# Why does local non satiation imply the constraint is binding?

Local non satiation says that for any $x \in X$ and $\epsilon > 0$, there exists $y \in X$ such that $d(x,y) < \epsilon$ and $U(x) < U(y)$.

I don't understand why this implies that $px^* = m$ if $x^*$ sovles consumer problem. If we think of $x \in R^2$, it implies that you can find a $y$ that is strictly preferred in the small neighborhood of $x$. In that case, even $x$ is on $px = m$, LNS seems to imply that there is a $y$ that is strictly preferred than $x$, and that $y$ may not be on the boundary since LNS only says there's a increasing direction but doesn't say which direction it is increasing.

• You want to disprove $px^* < m$. Why are you examining the case where $px = m$? There is no need to study that at all. Oct 13, 2017 at 20:15
• Suppose you are at some point where the budget binds, and you can move into the interior of the budget set to find a more preferred bundle, as you are postulating. But then that bundle must have a more preferred bundle around it due to LNS. So you keep moving in a direction and either go to where... Oct 14, 2017 at 4:07
• economics.stackexchange.com/questions/8449/… this question may be of assistance Oct 14, 2017 at 4:33
• LNS doesn't say anything about budget constraints. So yes, pick a point $x$ on the budget line, and there will be a $y$ in its neighborhood that is strictly preferred to $x$, only that it may not be feasible given the budget. Oct 14, 2017 at 6:37

## 2 Answers

There are two situations with us when we know that preferences are locally non satiated. 1) Preferences are monotonic - In this case we know that we have "good" goods which necessarily means that more of every good is better, and thus the consumer would want to exhaust his income 2) Preferences are non monotonic - This permits the existence of "bad" goods but that doesn't mean that all goods are bad because that would mean that there is no bundle in the neighbourhood of origin (no good is consumed because all are bad) that is preferred to origin, thus we reach at a bliss/satiation point, violating LNS assumption. So, we need atleast one good which is not bad. In this case, the consumer would not spend anything on all the "bad" goods and exhaust his/her entire income on that one good which gives him/her positive utility.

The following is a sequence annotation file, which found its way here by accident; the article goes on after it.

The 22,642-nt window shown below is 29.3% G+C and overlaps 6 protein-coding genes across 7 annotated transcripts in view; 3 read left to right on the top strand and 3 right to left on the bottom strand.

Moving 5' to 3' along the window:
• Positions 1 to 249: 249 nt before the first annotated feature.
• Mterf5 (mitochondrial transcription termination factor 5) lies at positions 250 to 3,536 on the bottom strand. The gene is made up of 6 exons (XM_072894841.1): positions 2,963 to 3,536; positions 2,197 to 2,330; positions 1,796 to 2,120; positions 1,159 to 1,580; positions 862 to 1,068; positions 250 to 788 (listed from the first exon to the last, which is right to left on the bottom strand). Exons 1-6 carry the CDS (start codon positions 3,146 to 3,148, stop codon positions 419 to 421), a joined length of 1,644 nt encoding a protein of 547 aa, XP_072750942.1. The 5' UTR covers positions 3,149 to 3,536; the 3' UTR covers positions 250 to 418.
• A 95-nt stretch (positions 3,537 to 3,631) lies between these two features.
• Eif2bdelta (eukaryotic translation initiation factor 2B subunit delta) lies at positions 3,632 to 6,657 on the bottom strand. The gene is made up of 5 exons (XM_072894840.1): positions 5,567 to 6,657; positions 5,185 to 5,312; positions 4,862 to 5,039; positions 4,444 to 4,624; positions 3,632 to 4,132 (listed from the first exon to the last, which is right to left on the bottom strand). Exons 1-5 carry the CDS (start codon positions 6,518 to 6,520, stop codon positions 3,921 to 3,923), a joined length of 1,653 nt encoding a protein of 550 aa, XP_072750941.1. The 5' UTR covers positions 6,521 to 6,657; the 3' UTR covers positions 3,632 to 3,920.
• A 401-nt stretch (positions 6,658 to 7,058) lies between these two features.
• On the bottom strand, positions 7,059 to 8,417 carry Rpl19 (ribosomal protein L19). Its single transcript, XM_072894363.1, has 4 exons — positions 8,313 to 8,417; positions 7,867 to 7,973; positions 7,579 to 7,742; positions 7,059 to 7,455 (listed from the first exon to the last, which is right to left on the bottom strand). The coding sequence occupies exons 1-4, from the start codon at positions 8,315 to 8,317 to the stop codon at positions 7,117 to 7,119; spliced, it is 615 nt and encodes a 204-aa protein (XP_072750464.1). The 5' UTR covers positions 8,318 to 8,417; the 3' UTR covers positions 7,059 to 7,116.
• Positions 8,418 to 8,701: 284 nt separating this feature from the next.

• Why do you make two separate cases? Everything you write for case 2) also goes for case 1). More importantly, the proof is lacking rigor. In case of $U(x,y) = \min(x,y)$ consider bundle (1,1). Neither good $x$ nor good $y$ is "good", yet this is clearly not a bliss point. Oct 21, 2017 at 18:53

The OP is correct in pointing out that "Local Non Satiation (LNS) only says there's a (utility) increasing direction but doesn't say which direction it is increasing". Namely, we entertain the possibility on dealing with "bads" also, not only with "goods". MWG Microeconomic Theory book page 43 Figure 3.B.1 depicts exactly such a situation.

But it is the case that, when the bundle set is $\mathbb R_+$, under LNS not all items can be bads. Because then, the zero vector will be a point of satiation (and so it would violate the LNS assumption).

So using non-negative quantities of items and imposing LNS forces us to consider only the cases where at least one item in the bundle is a good and not a bad, in which case "more is better" for this item.

Then, we can prove that local non-satiation implies exhaustion of the available budget.

Ad absurdum, assume that $px^* < m$. Under LNS for every $\epsilon >0$, there exists a $y(\epsilon)$ that is more preferred to $x^*$. If some $y(\epsilon)$ is feasible, $py(\epsilon) \leq m$, then $x^*$ cannot be the optimal choice in the first place.

So the question is : Is it possible that all $y(\epsilon)$ that are preferred to $x^*$ under LNS, are infeasible, $py(\epsilon)>m,\;\; \forall \epsilon>0$?

I guess the OP can take it from here.

• This really helps! Before I missed the underlying assumption that not all items can be bads. Oct 14, 2017 at 22:09